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34

Based on what you've told us, your teacher is most likely thinking of the Proto-Indo-European people (Note: I am NOT saying it is accurate to call the PIE people "Proto-Ukrainians"). According to the most mainstream theory, the Kurgan hypothesis, these speakers of the ancient Proto-Indo-European language emerged from the Pontic-Caspian steppes some 6-8,000 ...


17

Population of Ukraine is split into two parts. Roughly by the Dnieper river. These parts have very different history. They speak different languages (most of them). Shortly the story goes like this. Western Ukraine has its origin in Kievan Rus. Soon after Mongol invasion, part of this territory joined the Kingdom of Poland, another part the Great Duchy of ...


14

One could look to the 1596 Union of Brest when the Ukrainian bishops (in Poland-Lithuania) chose not to recognize the new Muscovite Patriarch and formed the Uniate communion (Greek Catholic Church of the Slavic Rite). The Uniates formed in what is today western Ukraine and Belarus, whereas those across the border in the expanding Muscovy (what we now call ...


10

First off, I think Semaphore's answer has it right (which is why I upvoted it). Your teacher is almost certainly thinking of the Proto-Indo-Europeans. "Proto-" is a prefix commonly used to talk about the theoretical common ancestors of several seemingly related languages. Thus "Proto-Indo-European" would refer to the ancestors of all Indo-European speakers. ...


7

Given that he was born to a Cossack family, and one of his first jobs out of school was helping a library organize its Kuban Cossack material, my money would be on Balachka. Technically that may just be a dialect of Ukrainian, but that distinction gets kind of muddy (specifically political) in Europe. Given some of his known writings, he certainly did know ...


5

USSR's leaders: 1) Lenin ( 1917 - 1924 ) - from Ulyanovsk, Volga River. 2) Joseph Stalin ( 1924 - 1953 ) - from Moscow's district, but his father Besarion Jughashvili from Georgia. 3) Nikita Khrushchev ( 1953 - 1964 ) - was born April 15, 1894, in Kalinovka, a village in what is now Russia's Kursk Oblast, near the present Ukrainian border. In 1938 he ...


5

Bogdan Khmelnytsky was arguably the "William Wallace" of the Ukraine. He not only took on the one noble, but the whole Polish noble "Establishment," to the point where even the King of Poland (a personal friend), wouldn't defend him. So he basically started a war between his Cossacks and the Poles. He was initially successful but the Poles were ...


4

This is not really true because there is no such thing as "proto-Ukrainian people". Both Ukrainians and Russians were invaders who came to their current homelands between 350 AD and 1000 AD. In other words, they were relatively recent immigrants, certainly long after any invasion of India took place. When the Ukrainians originally invaded the area was ...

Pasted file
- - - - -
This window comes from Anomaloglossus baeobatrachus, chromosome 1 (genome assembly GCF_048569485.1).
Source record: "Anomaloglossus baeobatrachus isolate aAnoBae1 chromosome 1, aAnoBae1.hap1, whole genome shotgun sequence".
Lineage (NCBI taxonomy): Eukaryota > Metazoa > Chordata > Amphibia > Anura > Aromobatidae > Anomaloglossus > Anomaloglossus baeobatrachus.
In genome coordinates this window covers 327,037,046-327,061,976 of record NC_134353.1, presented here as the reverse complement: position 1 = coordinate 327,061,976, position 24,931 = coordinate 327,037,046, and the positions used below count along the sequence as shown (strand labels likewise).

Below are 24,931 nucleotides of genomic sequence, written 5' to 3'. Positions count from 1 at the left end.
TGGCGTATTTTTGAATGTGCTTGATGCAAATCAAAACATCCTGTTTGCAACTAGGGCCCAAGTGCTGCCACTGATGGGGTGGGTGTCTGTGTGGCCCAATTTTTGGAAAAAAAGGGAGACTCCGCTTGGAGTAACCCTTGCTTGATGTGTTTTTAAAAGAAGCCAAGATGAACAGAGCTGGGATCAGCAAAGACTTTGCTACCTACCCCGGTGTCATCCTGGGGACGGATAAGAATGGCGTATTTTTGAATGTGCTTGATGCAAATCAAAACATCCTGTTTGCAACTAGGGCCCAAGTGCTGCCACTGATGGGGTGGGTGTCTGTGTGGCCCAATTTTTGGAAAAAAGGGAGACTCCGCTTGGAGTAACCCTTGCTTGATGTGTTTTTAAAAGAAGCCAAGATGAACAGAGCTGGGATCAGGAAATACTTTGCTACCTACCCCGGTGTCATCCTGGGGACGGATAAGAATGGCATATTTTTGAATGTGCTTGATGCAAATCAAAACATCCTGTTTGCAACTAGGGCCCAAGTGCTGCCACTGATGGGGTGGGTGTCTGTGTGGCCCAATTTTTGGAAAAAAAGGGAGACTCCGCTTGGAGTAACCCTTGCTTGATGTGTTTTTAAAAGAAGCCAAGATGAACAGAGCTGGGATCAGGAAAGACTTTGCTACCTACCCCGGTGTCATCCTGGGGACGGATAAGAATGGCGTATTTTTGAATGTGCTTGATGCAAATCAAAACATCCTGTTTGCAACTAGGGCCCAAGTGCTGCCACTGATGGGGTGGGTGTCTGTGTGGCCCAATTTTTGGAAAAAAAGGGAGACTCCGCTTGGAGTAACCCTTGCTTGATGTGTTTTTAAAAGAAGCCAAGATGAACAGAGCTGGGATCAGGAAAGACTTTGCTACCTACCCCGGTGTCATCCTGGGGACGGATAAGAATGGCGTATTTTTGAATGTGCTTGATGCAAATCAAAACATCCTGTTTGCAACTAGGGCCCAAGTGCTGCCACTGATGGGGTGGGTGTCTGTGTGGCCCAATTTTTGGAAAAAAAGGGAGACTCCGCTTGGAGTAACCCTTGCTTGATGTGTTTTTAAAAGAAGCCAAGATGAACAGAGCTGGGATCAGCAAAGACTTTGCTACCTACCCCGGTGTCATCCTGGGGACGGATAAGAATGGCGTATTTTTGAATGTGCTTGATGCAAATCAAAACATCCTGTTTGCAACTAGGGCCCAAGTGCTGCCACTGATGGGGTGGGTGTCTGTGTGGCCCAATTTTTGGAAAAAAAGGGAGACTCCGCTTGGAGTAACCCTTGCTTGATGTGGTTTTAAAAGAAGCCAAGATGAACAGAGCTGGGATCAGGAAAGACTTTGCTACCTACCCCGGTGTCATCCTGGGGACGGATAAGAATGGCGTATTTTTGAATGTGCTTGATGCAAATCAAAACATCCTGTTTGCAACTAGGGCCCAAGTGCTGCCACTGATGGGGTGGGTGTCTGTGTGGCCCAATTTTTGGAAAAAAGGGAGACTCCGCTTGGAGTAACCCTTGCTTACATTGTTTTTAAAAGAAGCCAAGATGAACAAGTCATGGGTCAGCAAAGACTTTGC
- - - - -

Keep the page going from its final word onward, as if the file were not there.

4

First of all the sentence: "Ukrainiains seemed to accept Lithuanian rule for over two centuries" is an anachronism. There was no "Ukrainians" in the period you are talking about. Neither any "Belorussians" existed. What later became "Ukrainians" and "Belorussians" were descendants of that part of the population which was Orthodox by religion. After ...


3

from: http://www.voanews.com/content/khrushchevs-son-giving-crimea-back-to-russia-not-an-option/1865752.html Khrushchev’s son Sergei said the decision to give Crimea to Ukraine had to do with economics and agriculture - the building of a hydro-electric dam on the Dnieper River which would irrigate Ukraine’s southern regions, including Crimea. “As the ...


3

There is an excellent and fairly brief essay written at the period of the Crimean transfer to the Ukrainian SSR that supports the charade "gift" concept of "Elder Brother" to "Younger Brother"--itself in reality an attempt to placate Ukrainian political and economic forces (even within the Ukr. Communist Party) that could lead to a separation from Moscow. ...


2

What your teacher teaches you is unfortunately a complete nonsense and political propaganda. There were no "Ukrainians" until the 17 century, and the notion of "proto-Ukrainians" (as people who lived of this territory) is unscientific. This is a good example of the use of history for political propaganda. Very many different peoples lived on the territory ...


2

Here is what I found after some search in Russian/Ukrainian internet. Apparently one inaccuracy is that in the main version (which is in Peterburg, this is actually the 2-nd version, and most famous because it was purchased by the tsar for the enormous price of 35 thousand roubles), several cossaks are smoking pipes. Actually a pipe is a traditional ...


1

No one in the Soviet Union of that time could even dream that the Union will ever dissolve. "Sovereign Ukraine" was a fiction invented by Stalin to deceive the naive Westerners and to obtain an extra seat in UN. In 1944, the whole native Tartar Crimean population was deported (30%-40% lost their lives in the process). One had to populate the area, and this ...



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